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Supreme Court's conservatives undercut public-sector unions

Well-funded conservative efforts to undermine public-sector unions have been ongoing for decades. Today, the Supreme Court rewarded those efforts.
Image: FILE PHOTO: Police officers stand in front of the U.S. Supreme Court in Washington
FILE PHOTO: Police officers stand in front of the U.S. Supreme Court in Washington, DC, U.S., January 19, 2018. REUTERS/Eric Thayer/File Photo

Two years ago, the U.S. Supreme Court considered a case that would have done serious harm to public-sector unions, but the court's conservative faction needed one more vote. After Justice Antonin Scalia's death, and Senate Republicans' refusal to confirm a compromise nominee from then-President Obama, the high court split 4-4 on the issue of "agency fees."

The reprieve was temporary.

The U.S. Supreme Court dealt a crippling blow Wednesday to unions representing millions of the nation's public employees.The justices said in a 5-4 opinion that state government workers who choose not to join a union cannot be compelled to pay a share of union dues for covering the cost of negotiating contracts. Unions had said such an outcome would cut off a source of income and diminish their political clout in the 23 states where they bargain for both members and non-members alike.

The ruling in Janus v. AFSCME is online here (pdf). It was a 5-4 decision, and you can probably safely guess which justices were part of the five-member majority.

Why is the ruling important? In a recent piece for NBC News, Loyola Law School professor Jessica Levinson, the president of the Los Angeles Ethics Commission, explained the underlying issue surrounding public-sector unions that require employees who are not union members to pay agency fees.

"The idea is that even public employees who are not members benefit from the collective bargaining of that union, and therefore should pay for the union's representation," Levinson wrote. "Without the ability of unions to charge these agency fees, unions would be spending a great deal of time and money negotiating contracts that benefit both members of unions and non-union members. This creates the problem of non-union 'free-riders' -- workers who benefit from the union's collective bargaining efforts but don't pay for them."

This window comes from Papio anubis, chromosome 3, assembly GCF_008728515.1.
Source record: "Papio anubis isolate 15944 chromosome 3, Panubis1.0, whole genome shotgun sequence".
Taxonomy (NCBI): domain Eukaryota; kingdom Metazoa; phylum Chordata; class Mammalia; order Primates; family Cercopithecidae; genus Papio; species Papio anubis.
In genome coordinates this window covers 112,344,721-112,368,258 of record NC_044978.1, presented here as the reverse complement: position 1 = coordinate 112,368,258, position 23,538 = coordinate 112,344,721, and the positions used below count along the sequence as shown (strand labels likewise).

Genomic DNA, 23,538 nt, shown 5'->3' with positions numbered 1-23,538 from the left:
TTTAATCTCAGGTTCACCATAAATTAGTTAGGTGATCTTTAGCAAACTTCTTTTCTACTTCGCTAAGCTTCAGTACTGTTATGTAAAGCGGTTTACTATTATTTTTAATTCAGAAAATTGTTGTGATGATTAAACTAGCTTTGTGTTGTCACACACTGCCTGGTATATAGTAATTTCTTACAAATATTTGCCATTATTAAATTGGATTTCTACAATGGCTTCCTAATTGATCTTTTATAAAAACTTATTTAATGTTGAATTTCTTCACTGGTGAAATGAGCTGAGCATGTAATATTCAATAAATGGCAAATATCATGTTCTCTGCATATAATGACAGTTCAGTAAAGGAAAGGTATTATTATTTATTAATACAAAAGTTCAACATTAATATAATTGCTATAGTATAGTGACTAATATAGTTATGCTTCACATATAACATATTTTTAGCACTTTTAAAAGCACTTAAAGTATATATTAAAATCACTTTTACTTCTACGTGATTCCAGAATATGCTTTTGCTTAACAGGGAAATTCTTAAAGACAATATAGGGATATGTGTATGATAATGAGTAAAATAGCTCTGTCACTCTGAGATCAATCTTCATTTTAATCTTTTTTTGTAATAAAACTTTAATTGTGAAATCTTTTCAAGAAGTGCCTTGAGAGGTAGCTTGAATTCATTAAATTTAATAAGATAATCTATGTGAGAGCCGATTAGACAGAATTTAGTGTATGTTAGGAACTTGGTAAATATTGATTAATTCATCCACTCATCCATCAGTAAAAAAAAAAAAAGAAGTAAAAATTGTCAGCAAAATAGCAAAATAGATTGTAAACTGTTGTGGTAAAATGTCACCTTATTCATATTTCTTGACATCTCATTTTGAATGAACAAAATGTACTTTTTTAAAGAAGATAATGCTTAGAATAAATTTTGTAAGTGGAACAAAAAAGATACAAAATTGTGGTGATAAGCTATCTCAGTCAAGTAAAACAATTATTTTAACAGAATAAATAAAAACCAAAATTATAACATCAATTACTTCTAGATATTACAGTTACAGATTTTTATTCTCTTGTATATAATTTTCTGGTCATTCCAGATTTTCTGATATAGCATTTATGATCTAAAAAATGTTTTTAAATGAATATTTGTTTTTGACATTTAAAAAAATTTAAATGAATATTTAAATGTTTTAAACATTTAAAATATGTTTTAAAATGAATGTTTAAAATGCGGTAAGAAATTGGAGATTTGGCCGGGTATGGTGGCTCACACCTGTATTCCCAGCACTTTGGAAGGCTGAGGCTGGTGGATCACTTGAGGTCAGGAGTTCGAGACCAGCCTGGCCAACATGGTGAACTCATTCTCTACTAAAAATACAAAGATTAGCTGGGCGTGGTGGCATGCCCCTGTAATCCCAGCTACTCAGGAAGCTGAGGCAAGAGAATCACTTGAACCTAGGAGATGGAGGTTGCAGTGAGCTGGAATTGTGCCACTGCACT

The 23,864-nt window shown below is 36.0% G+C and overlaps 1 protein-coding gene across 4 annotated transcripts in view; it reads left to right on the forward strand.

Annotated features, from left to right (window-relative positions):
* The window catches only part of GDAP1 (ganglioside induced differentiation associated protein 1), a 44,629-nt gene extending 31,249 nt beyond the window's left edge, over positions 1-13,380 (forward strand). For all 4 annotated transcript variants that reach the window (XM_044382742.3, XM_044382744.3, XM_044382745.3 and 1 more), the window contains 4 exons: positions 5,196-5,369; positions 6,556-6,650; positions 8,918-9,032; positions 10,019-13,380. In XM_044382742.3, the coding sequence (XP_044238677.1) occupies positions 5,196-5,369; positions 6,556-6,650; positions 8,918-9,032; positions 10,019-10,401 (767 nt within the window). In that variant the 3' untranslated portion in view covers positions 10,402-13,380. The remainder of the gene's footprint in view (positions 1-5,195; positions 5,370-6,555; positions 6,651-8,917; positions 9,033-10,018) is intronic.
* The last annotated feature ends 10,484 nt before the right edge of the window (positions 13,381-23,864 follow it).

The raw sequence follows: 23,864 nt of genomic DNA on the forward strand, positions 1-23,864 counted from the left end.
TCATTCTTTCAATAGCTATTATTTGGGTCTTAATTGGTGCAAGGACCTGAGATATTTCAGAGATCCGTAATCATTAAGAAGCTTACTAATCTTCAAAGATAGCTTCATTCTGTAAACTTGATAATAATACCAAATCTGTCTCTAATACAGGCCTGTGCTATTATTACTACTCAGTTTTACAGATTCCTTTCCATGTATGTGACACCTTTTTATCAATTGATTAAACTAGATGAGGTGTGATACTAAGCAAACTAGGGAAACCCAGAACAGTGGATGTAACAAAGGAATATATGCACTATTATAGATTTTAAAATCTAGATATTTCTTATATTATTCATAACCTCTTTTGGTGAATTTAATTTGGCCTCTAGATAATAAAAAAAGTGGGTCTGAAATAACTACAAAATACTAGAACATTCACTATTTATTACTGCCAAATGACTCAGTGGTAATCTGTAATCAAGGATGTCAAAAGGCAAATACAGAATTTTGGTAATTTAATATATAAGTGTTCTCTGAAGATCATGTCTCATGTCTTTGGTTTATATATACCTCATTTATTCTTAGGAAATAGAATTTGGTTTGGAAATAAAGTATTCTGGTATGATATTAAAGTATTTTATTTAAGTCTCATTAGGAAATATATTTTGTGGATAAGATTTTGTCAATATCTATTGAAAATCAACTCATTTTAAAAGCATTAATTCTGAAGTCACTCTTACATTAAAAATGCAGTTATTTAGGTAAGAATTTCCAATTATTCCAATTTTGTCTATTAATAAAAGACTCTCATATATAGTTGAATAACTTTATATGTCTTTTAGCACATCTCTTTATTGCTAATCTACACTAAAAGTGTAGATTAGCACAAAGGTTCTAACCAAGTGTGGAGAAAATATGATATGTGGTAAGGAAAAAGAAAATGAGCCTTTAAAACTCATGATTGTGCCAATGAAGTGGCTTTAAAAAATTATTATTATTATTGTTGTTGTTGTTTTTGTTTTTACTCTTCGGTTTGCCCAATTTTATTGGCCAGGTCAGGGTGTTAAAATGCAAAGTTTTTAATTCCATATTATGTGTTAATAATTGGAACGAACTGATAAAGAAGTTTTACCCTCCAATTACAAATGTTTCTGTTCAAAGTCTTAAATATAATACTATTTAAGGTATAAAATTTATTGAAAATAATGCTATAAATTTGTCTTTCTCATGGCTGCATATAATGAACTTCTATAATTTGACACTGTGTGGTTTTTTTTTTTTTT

In 1977, the Supreme Court largely endorsed the practice. Today, the court overturned the 41-year-old precedent.

Donald Trump, whose superficial understanding of current events continues to amaze, responded to the ruling this morning by tweeting, "Supreme Court rules in favor of non-union workers who are now, as an example, able to support a candidate of his or her choice without having those who control the Union deciding for them. Big loss for the coffers of the Democrats!"

In reality, public employees -- before today's ruling -- could be forced to pay costs associated with collective bargaining, not campaign expenses.

Workers were already able to "support a candidate of his or her choice."

Putting aside the president's ongoing confusion, the outcome does not come as a surprise. The case, brought by a plaintiff who didn't understand his lawsuit and who actually supports collective bargaining, was one of the year's easiest to predict. As Slate's Mark Joseph Stern recently explained, Janus "is a partisan vehicle designed to serve partisan goals, carried across the finish line by five justices who might as well admit that the Constitution has nothing to do with it."

What happens now? Circling back to our previous coverage, millions of public-sector workers will now be able to opt-out of their agency fees, which in turn further weakens unions, which in turn would undermine workers' ability to negotiate for better benefits.

It will also, naturally, undermine labor's political potency -- which has long been the point of the well-funded conservative efforts to overturn the original 1977 ruling that conservative justices just cast aside.